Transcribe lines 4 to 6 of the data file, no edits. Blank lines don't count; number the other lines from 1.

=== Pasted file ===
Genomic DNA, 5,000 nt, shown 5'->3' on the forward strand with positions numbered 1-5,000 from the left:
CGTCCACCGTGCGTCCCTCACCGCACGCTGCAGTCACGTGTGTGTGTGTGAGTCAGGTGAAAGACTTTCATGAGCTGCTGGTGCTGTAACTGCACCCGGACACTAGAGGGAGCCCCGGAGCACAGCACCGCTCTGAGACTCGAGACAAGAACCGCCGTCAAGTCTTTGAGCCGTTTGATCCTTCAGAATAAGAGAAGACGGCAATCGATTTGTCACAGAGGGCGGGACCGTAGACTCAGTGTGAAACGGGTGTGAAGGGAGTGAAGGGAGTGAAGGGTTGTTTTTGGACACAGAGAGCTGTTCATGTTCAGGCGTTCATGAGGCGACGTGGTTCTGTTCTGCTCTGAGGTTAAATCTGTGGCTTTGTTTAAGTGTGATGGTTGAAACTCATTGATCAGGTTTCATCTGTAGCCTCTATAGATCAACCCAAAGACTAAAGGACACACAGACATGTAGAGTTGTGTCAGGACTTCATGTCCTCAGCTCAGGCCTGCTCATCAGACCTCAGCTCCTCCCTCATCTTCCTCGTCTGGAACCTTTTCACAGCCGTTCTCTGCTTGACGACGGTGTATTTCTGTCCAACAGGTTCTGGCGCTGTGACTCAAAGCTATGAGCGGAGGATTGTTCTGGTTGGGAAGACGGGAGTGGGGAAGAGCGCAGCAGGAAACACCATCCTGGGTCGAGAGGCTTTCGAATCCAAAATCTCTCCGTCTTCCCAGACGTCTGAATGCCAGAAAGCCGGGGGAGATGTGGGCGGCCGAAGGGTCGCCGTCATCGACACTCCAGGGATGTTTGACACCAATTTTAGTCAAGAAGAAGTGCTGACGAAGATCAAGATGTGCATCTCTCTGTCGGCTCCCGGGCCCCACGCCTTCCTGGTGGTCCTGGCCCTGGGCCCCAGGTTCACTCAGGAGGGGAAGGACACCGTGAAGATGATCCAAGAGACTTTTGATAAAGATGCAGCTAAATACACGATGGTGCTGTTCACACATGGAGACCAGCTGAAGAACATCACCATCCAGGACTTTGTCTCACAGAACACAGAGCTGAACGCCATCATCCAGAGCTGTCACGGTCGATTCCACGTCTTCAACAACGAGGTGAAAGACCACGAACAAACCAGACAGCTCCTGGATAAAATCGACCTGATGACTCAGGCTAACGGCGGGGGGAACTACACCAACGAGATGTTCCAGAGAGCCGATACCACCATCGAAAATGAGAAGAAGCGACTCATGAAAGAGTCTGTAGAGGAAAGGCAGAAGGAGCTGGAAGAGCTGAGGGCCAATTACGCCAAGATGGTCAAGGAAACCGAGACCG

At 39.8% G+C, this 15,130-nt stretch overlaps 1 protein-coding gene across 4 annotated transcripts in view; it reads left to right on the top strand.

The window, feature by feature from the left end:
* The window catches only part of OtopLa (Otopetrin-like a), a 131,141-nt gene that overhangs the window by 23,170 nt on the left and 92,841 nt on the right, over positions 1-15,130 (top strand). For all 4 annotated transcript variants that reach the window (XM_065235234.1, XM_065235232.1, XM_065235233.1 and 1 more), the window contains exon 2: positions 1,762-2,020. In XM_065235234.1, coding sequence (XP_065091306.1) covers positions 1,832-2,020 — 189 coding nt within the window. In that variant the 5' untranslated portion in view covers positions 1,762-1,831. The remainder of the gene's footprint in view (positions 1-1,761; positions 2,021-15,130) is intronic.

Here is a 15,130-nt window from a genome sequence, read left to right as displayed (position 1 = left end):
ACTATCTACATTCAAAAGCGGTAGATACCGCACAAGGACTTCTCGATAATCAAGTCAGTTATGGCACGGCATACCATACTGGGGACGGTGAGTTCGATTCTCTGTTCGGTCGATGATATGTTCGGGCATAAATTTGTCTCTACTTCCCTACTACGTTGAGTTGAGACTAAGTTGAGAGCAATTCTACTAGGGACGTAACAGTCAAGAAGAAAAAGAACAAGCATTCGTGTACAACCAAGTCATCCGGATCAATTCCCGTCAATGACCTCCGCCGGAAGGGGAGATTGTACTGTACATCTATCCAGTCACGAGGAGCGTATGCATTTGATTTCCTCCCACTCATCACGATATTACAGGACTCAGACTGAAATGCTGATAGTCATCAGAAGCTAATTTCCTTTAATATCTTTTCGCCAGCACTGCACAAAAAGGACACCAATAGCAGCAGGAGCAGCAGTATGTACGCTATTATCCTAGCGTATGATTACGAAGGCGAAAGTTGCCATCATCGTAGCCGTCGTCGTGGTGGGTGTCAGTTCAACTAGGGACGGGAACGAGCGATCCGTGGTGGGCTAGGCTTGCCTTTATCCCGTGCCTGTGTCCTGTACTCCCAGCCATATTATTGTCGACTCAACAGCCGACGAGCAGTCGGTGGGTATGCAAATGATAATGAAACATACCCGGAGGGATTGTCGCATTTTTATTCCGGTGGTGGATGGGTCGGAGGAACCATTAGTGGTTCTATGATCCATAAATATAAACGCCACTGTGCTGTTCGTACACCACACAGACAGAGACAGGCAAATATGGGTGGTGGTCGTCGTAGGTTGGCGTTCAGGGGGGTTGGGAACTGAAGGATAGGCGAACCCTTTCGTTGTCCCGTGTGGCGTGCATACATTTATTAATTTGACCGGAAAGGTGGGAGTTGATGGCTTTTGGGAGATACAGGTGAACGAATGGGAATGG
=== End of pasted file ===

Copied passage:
The window, feature by feature from the left end:
* The window catches only part of OtopLa (Otopetrin-like a), a 131,141-nt gene that overhangs the window by 23,170 nt on the left and 92,841 nt on the right, over positions 1-15,130 (top strand). For all 4 annotated transcript variants that reach the window (XM_065235234.1, XM_065235232.1, XM_065235233.1 and 1 more), the window contains exon 2: positions 1,762-2,020. In XM_065235234.1, coding sequence (XP_065091306.1) covers positions 1,832-2,020 — 189 coding nt within the window. In that variant the 5' untranslated portion in view covers positions 1,762-1,831. The remainder of the gene's footprint in view (positions 1-1,761; positions 2,021-15,130) is intronic.

Here is a 15,130-nt window from a genome sequence, read left to right as displayed (position 1 = left end):